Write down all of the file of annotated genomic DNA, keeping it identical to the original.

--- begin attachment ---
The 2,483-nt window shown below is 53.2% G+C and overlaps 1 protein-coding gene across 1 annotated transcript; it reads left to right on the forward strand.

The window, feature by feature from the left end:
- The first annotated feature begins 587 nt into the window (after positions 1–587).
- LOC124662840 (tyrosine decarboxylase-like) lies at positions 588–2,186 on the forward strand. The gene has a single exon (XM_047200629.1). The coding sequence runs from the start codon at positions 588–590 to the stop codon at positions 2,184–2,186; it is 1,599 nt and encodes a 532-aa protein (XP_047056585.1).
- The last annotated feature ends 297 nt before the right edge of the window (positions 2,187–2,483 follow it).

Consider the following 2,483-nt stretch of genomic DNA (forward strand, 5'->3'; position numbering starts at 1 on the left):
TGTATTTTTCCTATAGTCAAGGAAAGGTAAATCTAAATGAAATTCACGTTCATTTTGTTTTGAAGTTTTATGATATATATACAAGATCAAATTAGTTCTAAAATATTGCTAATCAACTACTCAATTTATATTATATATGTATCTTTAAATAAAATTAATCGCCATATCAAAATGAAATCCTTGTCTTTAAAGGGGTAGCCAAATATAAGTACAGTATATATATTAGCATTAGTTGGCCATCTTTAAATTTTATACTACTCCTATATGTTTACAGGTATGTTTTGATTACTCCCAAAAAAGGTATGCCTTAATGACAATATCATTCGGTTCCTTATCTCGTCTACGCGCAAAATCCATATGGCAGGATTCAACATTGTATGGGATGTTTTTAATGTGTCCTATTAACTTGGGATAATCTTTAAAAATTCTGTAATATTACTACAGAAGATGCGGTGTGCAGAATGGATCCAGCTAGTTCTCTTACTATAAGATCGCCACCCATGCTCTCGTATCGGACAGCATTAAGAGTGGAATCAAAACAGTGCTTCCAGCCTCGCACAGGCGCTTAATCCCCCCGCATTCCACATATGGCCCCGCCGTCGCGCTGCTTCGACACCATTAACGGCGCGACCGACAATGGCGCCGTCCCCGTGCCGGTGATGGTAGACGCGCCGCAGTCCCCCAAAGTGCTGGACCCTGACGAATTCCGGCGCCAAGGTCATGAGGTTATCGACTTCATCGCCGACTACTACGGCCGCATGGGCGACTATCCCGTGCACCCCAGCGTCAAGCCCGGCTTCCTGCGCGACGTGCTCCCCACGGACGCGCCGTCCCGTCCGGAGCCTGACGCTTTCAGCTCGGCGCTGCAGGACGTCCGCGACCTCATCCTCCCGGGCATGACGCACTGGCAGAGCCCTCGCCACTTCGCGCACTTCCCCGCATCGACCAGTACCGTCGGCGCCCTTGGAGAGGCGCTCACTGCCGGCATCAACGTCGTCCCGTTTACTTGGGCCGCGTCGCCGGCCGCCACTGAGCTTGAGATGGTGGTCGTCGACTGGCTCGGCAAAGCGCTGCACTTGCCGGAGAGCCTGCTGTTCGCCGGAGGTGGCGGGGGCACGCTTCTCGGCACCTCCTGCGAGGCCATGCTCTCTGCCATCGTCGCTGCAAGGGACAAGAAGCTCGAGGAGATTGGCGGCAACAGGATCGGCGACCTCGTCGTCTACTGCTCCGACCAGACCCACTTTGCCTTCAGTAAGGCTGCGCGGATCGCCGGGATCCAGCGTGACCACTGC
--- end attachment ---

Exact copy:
The 2,483-nt window shown below is 53.2% G+C and overlaps 1 protein-coding gene across 1 annotated transcript; it reads left to right on the forward strand.

The window, feature by feature from the left end:
- The first annotated feature begins 587 nt into the window (after positions 1–587).
- LOC124662840 (tyrosine decarboxylase-like) lies at positions 588–2,186 on the forward strand. The gene has a single exon (XM_047200629.1). The coding sequence runs from the start codon at positions 588–590 to the stop codon at positions 2,184–2,186; it is 1,599 nt and encodes a 532-aa protein (XP_047056585.1).
- The last annotated feature ends 297 nt before the right edge of the window (positions 2,187–2,483 follow it).

Consider the following 2,483-nt stretch of genomic DNA (forward strand, 5'->3'; position numbering starts at 1 on the left):
TGTATTTTTCCTATAGTCAAGGAAAGGTAAATCTAAATGAAATTCACGTTCATTTTGTTTTGAAGTTTTATGATATATATACAAGATCAAATTAGTTCTAAAATATTGCTAATCAACTACTCAATTTATATTATATATGTATCTTTAAATAAAATTAATCGCCATATCAAAATGAAATCCTTGTCTTTAAAGGGGTAGCCAAATATAAGTACAGTATATATATTAGCATTAGTTGGCCATCTTTAAATTTTATACTACTCCTATATGTTTACAGGTATGTTTTGATTACTCCCAAAAAAGGTATGCCTTAATGACAATATCATTCGGTTCCTTATCTCGTCTACGCGCAAAATCCATATGGCAGGATTCAACATTGTATGGGATGTTTTTAATGTGTCCTATTAACTTGGGATAATCTTTAAAAATTCTGTAATATTACTACAGAAGATGCGGTGTGCAGAATGGATCCAGCTAGTTCTCTTACTATAAGATCGCCACCCATGCTCTCGTATCGGACAGCATTAAGAGTGGAATCAAAACAGTGCTTCCAGCCTCGCACAGGCGCTTAATCCCCCCGCATTCCACATATGGCCCCGCCGTCGCGCTGCTTCGACACCATTAACGGCGCGACCGACAATGGCGCCGTCCCCGTGCCGGTGATGGTAGACGCGCCGCAGTCCCCCAAAGTGCTGGACCCTGACGAATTCCGGCGCCAAGGTCATGAGGTTATCGACTTCATCGCCGACTACTACGGCCGCATGGGCGACTATCCCGTGCACCCCAGCGTCAAGCCCGGCTTCCTGCGCGACGTGCTCCCCACGGACGCGCCGTCCCGTCCGGAGCCTGACGCTTTCAGCTCGGCGCTGCAGGACGTCCGCGACCTCATCCTCCCGGGCATGACGCACTGGCAGAGCCCTCGCCACTTCGCGCACTTCCCCGCATCGACCAGTACCGTCGGCGCCCTTGGAGAGGCGCTCACTGCCGGCATCAACGTCGTCCCGTTTACTTGGGCCGCGTCGCCGGCCGCCACTGAGCTTGAGATGGTGGTCGTCGACTGGCTCGGCAAAGCGCTGCACTTGCCGGAGAGCCTGCTGTTCGCCGGAGGTGGCGGGGGCACGCTTCTCGGCACCTCCTGCGAGGCCATGCTCTCTGCCATCGTCGCTGCAAGGGACAAGAAGCTCGAGGAGATTGGCGGCAACAGGATCGGCGACCTCGTCGTCTACTGCTCCGACCAGACCCACTTTGCCTTCAGTAAGGCTGCGCGGATCGCCGGGATCCAGCGTGACCACTGC